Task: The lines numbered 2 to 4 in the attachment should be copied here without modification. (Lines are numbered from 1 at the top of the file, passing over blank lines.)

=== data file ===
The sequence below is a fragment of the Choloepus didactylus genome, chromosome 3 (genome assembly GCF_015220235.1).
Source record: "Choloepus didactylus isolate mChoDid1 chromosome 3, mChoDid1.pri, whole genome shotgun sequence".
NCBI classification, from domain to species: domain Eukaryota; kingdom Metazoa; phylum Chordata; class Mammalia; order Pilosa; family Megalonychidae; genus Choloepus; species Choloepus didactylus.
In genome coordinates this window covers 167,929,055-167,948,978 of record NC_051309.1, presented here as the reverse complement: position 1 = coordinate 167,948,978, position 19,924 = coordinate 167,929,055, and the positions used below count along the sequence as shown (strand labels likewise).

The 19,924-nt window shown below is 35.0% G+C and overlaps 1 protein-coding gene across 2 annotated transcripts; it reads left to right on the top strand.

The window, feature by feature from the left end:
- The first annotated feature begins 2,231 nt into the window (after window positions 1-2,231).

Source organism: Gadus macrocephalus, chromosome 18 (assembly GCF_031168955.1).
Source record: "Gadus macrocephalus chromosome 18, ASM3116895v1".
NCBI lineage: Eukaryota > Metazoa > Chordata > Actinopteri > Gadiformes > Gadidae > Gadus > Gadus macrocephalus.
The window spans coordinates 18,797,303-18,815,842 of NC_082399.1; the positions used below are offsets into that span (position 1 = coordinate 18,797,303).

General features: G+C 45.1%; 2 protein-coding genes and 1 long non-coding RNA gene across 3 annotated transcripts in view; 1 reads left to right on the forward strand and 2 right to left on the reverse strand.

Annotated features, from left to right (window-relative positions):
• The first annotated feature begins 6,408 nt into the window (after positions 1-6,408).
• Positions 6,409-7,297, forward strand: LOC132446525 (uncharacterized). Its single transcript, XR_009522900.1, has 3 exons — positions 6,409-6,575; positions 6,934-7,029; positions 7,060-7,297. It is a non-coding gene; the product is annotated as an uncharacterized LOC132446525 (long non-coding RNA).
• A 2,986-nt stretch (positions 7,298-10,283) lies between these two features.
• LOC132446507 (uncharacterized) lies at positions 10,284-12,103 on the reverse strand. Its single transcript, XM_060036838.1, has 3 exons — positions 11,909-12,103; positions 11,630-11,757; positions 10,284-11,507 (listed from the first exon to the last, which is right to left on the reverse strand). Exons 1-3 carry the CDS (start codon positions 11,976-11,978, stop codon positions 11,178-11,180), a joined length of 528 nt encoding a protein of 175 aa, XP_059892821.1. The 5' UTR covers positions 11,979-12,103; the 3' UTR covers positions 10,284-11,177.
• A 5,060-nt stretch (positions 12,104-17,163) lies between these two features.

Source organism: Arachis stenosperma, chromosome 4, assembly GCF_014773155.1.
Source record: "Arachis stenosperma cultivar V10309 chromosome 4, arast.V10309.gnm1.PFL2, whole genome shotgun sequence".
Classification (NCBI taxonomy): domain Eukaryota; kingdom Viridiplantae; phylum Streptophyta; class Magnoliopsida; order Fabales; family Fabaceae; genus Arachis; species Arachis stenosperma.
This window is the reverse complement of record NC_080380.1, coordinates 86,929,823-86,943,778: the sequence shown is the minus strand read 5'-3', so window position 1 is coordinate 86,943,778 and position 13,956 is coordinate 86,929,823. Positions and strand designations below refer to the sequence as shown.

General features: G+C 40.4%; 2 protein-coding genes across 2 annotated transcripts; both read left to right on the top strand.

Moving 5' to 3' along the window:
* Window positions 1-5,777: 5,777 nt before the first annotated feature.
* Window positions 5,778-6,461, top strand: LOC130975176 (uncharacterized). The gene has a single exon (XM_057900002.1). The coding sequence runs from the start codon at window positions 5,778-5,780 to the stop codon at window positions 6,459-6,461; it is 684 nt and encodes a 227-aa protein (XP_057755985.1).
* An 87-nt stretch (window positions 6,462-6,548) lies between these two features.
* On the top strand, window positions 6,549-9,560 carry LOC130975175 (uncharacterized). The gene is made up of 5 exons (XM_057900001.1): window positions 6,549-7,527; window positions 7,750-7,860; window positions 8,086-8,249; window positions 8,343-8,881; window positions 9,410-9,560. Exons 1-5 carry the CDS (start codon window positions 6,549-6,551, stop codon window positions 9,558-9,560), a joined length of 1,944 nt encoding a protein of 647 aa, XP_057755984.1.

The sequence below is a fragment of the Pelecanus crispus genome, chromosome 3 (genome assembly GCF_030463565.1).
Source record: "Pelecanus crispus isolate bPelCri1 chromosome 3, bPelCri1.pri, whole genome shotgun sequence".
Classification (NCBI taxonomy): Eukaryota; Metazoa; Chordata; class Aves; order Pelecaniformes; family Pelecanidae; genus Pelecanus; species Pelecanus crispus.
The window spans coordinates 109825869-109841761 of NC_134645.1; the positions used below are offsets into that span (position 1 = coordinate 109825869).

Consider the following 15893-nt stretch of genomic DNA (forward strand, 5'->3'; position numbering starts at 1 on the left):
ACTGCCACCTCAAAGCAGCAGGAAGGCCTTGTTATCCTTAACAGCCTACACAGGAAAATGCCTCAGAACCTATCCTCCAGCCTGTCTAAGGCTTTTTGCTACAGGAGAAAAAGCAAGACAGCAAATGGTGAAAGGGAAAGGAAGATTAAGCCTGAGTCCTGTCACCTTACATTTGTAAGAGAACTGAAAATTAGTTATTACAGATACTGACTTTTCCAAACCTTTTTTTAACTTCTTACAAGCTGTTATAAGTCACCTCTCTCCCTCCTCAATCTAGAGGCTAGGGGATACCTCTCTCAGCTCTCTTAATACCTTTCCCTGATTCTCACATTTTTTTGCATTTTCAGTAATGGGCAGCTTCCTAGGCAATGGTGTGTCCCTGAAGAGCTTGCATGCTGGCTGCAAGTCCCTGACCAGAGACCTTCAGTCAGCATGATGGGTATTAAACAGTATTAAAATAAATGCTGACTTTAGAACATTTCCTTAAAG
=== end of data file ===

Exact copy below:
Source record: "Choloepus didactylus isolate mChoDid1 chromosome 3, mChoDid1.pri, whole genome shotgun sequence".
NCBI classification, from domain to species: domain Eukaryota; kingdom Metazoa; phylum Chordata; class Mammalia; order Pilosa; family Megalonychidae; genus Choloepus; species Choloepus didactylus.
In genome coordinates this window covers 167,929,055-167,948,978 of record NC_051309.1, presented here as the reverse complement: position 1 = coordinate 167,948,978, position 19,924 = coordinate 167,929,055, and the positions used below count along the sequence as shown (strand labels likewise).